"C'est drôle," said my husband, looking at the photos of my father taken from babyhood, through soldiering and salesman, fisherman, huntsman and fatherhood, and back into uniform in his last years, "mais on voit un lâche. Quelqu'un qui ne fut pas un acteur dans sa vie. Il a un drôle de posture, toujours les mains dans les poches, les jambes écartées. Toujours la même."

"Know one thing about our father," she said to me before leaving to ride the escalator to her plane back home, no promises made for the future that can't be kept, "he was a man who was respected by many and admired by all by the end of his life." I could have spoken with her, so expected were the parting words. I know she believes them, but I cannot.

Believe what you choose. Believe what you need. My husband is right. It's what I always knew: my father was not an actor in his own life for certain things, maybe the most important things, but he was for others, and not the best, and he only is responsible for his life, a life I am glad I was spared. I owe him a sorry thanks for that. How much are the empty words in obituaries written by men who hardly knew him and what he carried in his soul, the things he chose to conceal, when he always looked out for himself first, to be buried with full honors for a soldier's life led with no heroism finally worth?

Reading the New York Times today, I came across an article about the letters Donna Reed received from soldiers during World War II that she saved, 314 letters in a shoe box in a trunk in the garage, of which she never spoke, soldiers who "often wrote to her as if to a sister or the girl next door, confiding moments of homesickness, loneliness, privation and anxiety."
Cpl. Bob Bowie wrote of how seeing Ms. Reed in “The Human Comedy” made him long to be back home in Los Angeles and wishing “I could see my Mom.” He added: “I don’t know how it affected the other fellows, we never discuss our feelings with one another.”

If the men and women serving with him at the base knew, then they could answer, but he never discussed his feelings with them. He never told them what he didn't want them to know, what would not have won him praise for loyalty and goodness. They can't answer, and I won't.

Heroes are injured and die in wars, live with their pain and work to help others with what they have, not what they take from their family, not what they conceal of their family, of themselves, and not from personal honor and dignity, but from fear and shame. These are the men and women deserving of honor guards and F16's overhead at their funerals. I won't be found uttering platitudes of respect and admiration.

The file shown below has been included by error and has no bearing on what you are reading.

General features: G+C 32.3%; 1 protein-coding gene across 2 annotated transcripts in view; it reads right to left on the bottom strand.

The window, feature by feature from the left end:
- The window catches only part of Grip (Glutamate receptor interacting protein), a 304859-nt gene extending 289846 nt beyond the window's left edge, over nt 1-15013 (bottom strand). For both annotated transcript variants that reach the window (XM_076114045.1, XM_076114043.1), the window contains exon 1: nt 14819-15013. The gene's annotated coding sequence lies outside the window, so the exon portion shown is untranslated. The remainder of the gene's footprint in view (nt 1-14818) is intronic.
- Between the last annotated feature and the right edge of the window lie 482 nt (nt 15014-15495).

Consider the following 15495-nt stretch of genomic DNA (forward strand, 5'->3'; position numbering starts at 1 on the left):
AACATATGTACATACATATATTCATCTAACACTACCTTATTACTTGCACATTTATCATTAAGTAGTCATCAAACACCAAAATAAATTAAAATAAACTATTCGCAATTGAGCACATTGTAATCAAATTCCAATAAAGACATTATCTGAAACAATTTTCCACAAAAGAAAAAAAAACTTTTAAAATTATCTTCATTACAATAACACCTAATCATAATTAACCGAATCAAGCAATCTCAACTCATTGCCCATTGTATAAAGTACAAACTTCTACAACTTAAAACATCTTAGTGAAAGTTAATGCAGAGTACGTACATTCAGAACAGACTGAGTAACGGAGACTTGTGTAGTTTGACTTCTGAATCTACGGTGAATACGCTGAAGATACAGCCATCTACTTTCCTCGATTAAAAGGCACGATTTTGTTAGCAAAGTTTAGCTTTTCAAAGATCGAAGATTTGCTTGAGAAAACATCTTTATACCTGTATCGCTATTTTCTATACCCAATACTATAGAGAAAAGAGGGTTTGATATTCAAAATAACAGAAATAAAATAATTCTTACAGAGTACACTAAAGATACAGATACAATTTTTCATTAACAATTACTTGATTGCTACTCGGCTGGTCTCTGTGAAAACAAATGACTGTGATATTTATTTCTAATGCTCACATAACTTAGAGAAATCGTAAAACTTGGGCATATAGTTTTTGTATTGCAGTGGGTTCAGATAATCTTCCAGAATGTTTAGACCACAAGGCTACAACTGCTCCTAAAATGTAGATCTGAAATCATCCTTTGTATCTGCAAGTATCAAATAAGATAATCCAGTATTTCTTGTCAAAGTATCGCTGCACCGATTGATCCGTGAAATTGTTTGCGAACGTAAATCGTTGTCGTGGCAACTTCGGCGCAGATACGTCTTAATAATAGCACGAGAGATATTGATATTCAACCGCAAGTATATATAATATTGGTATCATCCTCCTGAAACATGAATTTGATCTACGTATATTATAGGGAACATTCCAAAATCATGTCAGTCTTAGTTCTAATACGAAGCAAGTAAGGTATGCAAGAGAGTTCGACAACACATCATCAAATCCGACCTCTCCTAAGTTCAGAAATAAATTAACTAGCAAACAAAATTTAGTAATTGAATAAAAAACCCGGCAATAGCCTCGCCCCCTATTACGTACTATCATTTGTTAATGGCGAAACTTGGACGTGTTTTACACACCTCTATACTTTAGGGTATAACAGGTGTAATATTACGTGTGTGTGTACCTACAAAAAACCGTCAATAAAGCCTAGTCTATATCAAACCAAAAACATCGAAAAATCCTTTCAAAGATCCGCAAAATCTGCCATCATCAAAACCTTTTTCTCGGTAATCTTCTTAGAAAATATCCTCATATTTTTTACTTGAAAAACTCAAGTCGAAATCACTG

And I won't feel my eyes sting with tears ever again when I think of him. I will never again feel the slightest regret for the fractures and the resentments and rejections in my family. Let them do that. Let them believe what they will of what they know nothing and judge and punish accordingly. It doesn't touch me anymore.

For years, I have longed to feel as though I had risen from the valley to the top of the mountain, from where I could look out and see everything about me to a far, far horizon, unobstructed, free. For years, I thought it was about work and my success. It is about the soul. Knowing makes you free.

I hope you got what you wanted out of this visit. The words sounded innocent, conveying hope for a wish, but they could have as easily carried the implication, the charge of selfishness. I hope you got what you wanted. It wasn't about what I wanted.

You must be careful, I was warned. You can't start this for selfish reasons; she is a person. But we all walk into relationships vulnerable, and who we are is what takes care us of as we risk; what the relationship will become is up to no one. You can't know before you meet and know one another.

I got what I needed from this visit. I learned who my half-sister is and what she believes. I learned about the later and the last years of my father's life, the part he didn't share with my sister and I. I learned I was better off for it, as hard as anything I ever lived without him was. I could say that my soul and who I am were forged in that crucible, and I would say that I am glad for it. I learned to be grateful and to be glad for myself. My confidence is great. My strength is greater. My world is vaster, my dreams able to carry others and fulfill parts of their own.

You can't protect anyone. You can try to be kind. You must be honest, or nothing is worth a thing, and now, watching her disappear, s'évanouir, in the escalator taking her to her plane back to her home town, a place I left years and years ago, I knew better what many things are worth. I wish her well, and better.

Good-bye, Dad. I don't miss you.